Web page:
Weathered Wood can change things….

Creating a realistic effect to represent old, unpainted wood has been something I have struggled with throughout my modelling life. The majority of wagons I’ve built with exposed wooden areas, particularly bolsters, plates and the like, have always grated on me with wood finished in a colour which has felt to warm or carried far to much colour in comparison to what I feel the prototype should be.

Now I have been aware of the ‘Weathered Wood’ packs of acrylic paints available from AK Interactive for some time, but not being a massive fan of pre made packs, have shied away. However, I recently decided to take the plunge and invested in a set, feeling it worth a go – the cold coloured set looked ideal for the effects I wanted to create and it was priced reasonably…

Wood is, I think, almost unique in terms of the materials we deal with in railway modelling. Untreated wood can vary massively in colour, and as it deteriorates, can take on many unusual shades you wouldn’t immediately associate with wood. It’s also seasonal, an unpainted plank in summer tending to take on a range of yellow/brown hues and looking totally different to how it does in winter, when those shades are definitely more in the grey spectrum. AK have covered this with their two weathered wood packs, covering warm and cold colours…

Now, as my layout, when I eventually build it, will firmly sit within a winter setting, the finish I have gone for on my trial wagon (a Hornby bogie bolster A taken straight out the box) features a range of grey shades. Using a mix of washes and dry brushing, I built up the colour until I reached what felt like a reasonable shade, picking a couple of planks out in a darker shade to represent replacement timbers. Once this had dried a quick wash of dark grey paint picked out the detail and bought the whole thing together.

Overall, I’m really happy with how the wagon has turned out…. The effects created have been far better than anything I have achieved before (I’ll be revisiting earlier attempts to improve!) and I feel it looks just about right for an old wagon in its last days of service. Rusting on the outer body panels is my usual mix of acrylics applied as per the last post on mineral wagons, and has again given results I am happy with. The reality is this should really be in internal user service by the early 70’s but I will likely keep it in traffic with BR as I’ve grown to like it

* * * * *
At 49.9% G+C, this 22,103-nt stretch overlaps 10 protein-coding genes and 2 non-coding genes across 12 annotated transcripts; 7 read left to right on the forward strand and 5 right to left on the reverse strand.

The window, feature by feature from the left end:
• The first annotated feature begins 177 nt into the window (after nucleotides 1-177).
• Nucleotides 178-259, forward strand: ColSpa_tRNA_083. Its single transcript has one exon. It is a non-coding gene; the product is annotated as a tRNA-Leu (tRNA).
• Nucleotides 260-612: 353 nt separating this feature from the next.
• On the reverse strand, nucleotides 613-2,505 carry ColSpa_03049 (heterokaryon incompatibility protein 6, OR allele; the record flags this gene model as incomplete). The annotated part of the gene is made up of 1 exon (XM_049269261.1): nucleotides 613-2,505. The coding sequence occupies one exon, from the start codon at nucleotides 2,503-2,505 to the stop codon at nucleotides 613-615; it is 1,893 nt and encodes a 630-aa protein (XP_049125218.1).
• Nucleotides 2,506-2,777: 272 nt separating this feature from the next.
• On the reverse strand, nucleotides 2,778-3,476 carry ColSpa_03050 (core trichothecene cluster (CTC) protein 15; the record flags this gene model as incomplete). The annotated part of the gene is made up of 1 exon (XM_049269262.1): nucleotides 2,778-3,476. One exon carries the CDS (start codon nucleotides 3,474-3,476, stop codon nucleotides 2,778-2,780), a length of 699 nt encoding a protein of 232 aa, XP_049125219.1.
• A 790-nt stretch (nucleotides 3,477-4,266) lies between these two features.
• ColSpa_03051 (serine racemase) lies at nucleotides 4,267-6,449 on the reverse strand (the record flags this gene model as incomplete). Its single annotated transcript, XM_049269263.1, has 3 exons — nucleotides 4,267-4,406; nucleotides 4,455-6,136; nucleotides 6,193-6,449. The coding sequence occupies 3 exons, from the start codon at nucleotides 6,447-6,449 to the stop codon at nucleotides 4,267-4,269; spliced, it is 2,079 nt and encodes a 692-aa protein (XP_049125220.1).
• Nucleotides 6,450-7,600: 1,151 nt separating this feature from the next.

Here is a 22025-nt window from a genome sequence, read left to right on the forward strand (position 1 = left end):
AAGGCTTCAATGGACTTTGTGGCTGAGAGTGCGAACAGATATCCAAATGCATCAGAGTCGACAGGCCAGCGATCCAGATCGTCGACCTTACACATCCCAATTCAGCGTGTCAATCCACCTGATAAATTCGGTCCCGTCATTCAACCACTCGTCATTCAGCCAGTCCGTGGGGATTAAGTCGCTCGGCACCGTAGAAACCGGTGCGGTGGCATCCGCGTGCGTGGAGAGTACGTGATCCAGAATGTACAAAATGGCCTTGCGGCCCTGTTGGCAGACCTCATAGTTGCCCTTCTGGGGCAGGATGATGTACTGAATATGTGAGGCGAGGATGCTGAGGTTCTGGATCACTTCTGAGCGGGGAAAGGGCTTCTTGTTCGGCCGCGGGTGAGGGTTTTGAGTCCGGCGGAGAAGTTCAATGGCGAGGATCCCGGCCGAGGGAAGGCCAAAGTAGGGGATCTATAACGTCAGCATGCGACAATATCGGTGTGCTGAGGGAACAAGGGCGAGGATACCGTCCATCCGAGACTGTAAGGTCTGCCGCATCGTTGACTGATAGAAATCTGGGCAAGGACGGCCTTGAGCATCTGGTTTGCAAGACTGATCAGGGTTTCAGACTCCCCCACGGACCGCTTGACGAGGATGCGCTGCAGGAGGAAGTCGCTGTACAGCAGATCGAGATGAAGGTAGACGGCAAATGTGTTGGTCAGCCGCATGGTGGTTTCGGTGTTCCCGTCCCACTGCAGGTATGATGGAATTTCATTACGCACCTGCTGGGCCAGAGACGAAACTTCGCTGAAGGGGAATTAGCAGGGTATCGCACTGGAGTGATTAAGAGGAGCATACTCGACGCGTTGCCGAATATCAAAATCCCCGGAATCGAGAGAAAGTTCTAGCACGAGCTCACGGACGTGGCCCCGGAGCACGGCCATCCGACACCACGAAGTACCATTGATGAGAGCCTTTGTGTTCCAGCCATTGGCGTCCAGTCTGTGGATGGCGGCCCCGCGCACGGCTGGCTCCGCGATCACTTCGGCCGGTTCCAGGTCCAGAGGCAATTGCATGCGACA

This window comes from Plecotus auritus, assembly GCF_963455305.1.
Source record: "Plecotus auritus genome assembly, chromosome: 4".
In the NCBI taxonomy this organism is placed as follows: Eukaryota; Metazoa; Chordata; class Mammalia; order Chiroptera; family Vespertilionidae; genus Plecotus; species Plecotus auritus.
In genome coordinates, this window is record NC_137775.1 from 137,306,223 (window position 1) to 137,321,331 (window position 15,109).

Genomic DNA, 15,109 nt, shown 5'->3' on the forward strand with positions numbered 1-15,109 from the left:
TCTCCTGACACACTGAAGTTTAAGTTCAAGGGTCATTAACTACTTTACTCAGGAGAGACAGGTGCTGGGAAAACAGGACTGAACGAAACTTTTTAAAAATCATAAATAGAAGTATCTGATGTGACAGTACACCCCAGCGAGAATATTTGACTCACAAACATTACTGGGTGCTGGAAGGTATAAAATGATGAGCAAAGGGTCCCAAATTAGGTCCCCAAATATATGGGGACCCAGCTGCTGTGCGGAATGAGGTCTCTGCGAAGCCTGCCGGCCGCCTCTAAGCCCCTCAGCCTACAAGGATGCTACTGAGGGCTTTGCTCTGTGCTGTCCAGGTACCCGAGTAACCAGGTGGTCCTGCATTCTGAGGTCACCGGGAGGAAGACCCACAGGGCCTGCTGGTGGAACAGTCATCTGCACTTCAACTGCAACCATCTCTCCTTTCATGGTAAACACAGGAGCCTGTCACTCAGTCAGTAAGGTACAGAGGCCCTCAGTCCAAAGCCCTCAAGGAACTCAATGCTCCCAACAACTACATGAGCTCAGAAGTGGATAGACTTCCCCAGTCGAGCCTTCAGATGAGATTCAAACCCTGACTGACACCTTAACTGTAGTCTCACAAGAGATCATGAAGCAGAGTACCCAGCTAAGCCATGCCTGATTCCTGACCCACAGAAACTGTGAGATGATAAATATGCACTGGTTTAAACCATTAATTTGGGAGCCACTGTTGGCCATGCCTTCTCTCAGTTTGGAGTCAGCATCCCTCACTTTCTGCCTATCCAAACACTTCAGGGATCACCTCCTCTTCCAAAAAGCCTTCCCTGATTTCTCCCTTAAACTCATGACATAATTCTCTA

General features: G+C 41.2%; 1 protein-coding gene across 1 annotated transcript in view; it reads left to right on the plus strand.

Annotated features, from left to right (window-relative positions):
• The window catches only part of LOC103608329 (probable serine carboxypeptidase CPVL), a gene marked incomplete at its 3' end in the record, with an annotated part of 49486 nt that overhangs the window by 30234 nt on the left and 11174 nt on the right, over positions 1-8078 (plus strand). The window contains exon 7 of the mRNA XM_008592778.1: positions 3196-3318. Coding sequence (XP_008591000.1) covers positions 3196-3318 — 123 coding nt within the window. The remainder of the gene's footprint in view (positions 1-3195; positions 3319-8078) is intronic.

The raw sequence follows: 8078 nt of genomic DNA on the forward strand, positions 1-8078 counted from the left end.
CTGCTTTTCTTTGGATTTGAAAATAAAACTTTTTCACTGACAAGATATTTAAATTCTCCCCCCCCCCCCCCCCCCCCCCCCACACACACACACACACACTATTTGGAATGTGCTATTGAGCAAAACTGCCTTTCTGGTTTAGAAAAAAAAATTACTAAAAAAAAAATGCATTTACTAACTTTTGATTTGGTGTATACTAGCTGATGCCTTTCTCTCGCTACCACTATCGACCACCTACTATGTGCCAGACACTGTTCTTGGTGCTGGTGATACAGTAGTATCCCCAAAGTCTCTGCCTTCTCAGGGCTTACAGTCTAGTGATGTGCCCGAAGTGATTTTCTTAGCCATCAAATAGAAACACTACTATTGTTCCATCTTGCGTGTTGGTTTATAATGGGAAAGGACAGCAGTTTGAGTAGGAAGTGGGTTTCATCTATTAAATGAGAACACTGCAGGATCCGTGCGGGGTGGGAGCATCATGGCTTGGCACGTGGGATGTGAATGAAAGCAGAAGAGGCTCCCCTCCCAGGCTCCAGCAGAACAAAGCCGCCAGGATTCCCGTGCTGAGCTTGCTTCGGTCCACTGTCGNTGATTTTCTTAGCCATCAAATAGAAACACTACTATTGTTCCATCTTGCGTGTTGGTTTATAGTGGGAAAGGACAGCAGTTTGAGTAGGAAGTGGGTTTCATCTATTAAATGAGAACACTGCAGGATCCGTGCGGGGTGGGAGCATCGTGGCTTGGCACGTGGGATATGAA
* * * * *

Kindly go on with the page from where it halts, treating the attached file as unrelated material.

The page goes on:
Now, to the reasoning behind this posts title: doing this wagon and pushing it through to completion reasonably quickly has been a great project and inspired me to do more. My plans for a layout have always been for something reasonably large, and I’ve been dropping in and out of a huge number of wagon projects over the years to fulfill the layouts needs. However, this wagon has made me start thinking something smaller, still featuring heavy industry may be the answer and more achievable for now. This is an idea no doubt fuelled by looking at far too many photos of Hywel Thomas’ outstanding Morfa Bank Sidings (featured on Kier Hardy’s excellent EM Gauge 70’s website) so watch this space – I’m making no promises at the moment but you never know!



4 thoughts on “Weathered Wood can change things….

  1. Very well done! I’ve had good luck with the Vallejo weathered wood paint set, but I’m a newbie with model painting so the real value was the instruction sheet that explained some of the theory.

    1. Hi Matt. The instructions for AK products come in a separate book which I didn’t want to buy, so kind of had to make things up as I went with a certain amount of trial and error… There are definitely a few bits that have a couple of layers where I wasn’t happy with the original finish!

      I saw your flat car with the weathered deck and that definitely spurred me on to do this,so thanks for the inspiration!

  2. Pingback: Brain Dump Post – Matt's Railroad Blog

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